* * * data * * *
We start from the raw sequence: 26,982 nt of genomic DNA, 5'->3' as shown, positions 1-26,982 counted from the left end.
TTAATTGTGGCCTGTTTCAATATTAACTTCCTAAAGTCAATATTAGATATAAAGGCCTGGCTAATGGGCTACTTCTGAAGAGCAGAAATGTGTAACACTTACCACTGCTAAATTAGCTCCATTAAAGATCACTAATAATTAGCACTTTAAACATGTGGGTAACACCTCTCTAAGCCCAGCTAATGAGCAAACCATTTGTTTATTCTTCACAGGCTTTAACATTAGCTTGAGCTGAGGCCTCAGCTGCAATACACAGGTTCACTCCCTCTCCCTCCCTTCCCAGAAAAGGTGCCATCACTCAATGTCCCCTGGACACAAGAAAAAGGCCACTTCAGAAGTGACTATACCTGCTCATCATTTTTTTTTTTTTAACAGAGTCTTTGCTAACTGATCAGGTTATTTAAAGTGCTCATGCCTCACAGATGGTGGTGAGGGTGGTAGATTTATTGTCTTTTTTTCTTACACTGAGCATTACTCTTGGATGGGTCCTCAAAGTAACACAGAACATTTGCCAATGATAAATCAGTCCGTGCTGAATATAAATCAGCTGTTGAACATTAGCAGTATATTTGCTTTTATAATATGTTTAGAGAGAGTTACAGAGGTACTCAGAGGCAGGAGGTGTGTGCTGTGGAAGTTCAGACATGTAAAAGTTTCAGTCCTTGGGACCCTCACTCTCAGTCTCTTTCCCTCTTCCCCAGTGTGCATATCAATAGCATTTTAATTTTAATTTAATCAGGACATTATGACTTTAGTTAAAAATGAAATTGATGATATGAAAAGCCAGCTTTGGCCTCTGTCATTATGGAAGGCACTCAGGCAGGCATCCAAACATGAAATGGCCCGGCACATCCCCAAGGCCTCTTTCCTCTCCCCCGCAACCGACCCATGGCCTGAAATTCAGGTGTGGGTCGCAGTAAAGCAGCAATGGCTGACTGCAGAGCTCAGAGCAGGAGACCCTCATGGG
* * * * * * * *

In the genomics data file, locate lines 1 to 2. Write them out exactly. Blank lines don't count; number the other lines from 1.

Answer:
We start from the raw sequence: 26,982 nt of genomic DNA, 5'->3' as shown, positions 1-26,982 counted from the left end.
TTAATTGTGGCCTGTTTCAATATTAACTTCCTAAAGTCAATATTAGATATAAAGGCCTGGCTAATGGGCTACTTCTGAAGAGCAGAAATGTGTAACACTTACCACTGCTAAATTAGCTCCATTAAAGATCACTAATAATTAGCACTTTAAACATGTGGGTAACACCTCTCTAAGCCCAGCTAATGAGCAAACCATTTGTTTATTCTTCACAGGCTTTAACATTAGCTTGAGCTGAGGCCTCAGCTGCAATACACAGGTTCACTCCCTCTCCCTCCCTTCCCAGAAAAGGTGCCATCACTCAATGTCCCCTGGACACAAGAAAAAGGCCACTTCAGAAGTGACTATACCTGCTCATCATTTTTTTTTTTTTAACAGAGTCTTTGCTAACTGATCAGGTTATTTAAAGTGCTCATGCCTCACAGATGGTGGTGAGGGTGGTAGATTTATTGTCTTTTTTTCTTACACTGAGCATTACTCTTGGATGGGTCCTCAAAGTAACACAGAACATTTGCCAATGATAAATCAGTCCGTGCTGAATATAAATCAGCTGTTGAACATTAGCAGTATATTTGCTTTTATAATATGTTTAGAGAGAGTTACAGAGGTACTCAGAGGCAGGAGGTGTGTGCTGTGGAAGTTCAGACATGTAAAAGTTTCAGTCCTTGGGACCCTCACTCTCAGTCTCTTTCCCTCTTCCCCAGTGTGCATATCAATAGCATTTTAATTTTAATTTAATCAGGACATTATGACTTTAGTTAAAAATGAAATTGATGATATGAAAAGCCAGCTTTGGCCTCTGTCATTATGGAAGGCACTCAGGCAGGCATCCAAACATGAAATGGCCCGGCACATCCCCAAGGCCTCTTTCCTCTCCCCCGCAACCGACCCATGGCCTGAAATTCAGGTGTGGGTCGCAGTAAAGCAGCAATGGCTGACTGCAGAGCTCAGAGCAGGAGACCCTCATGGG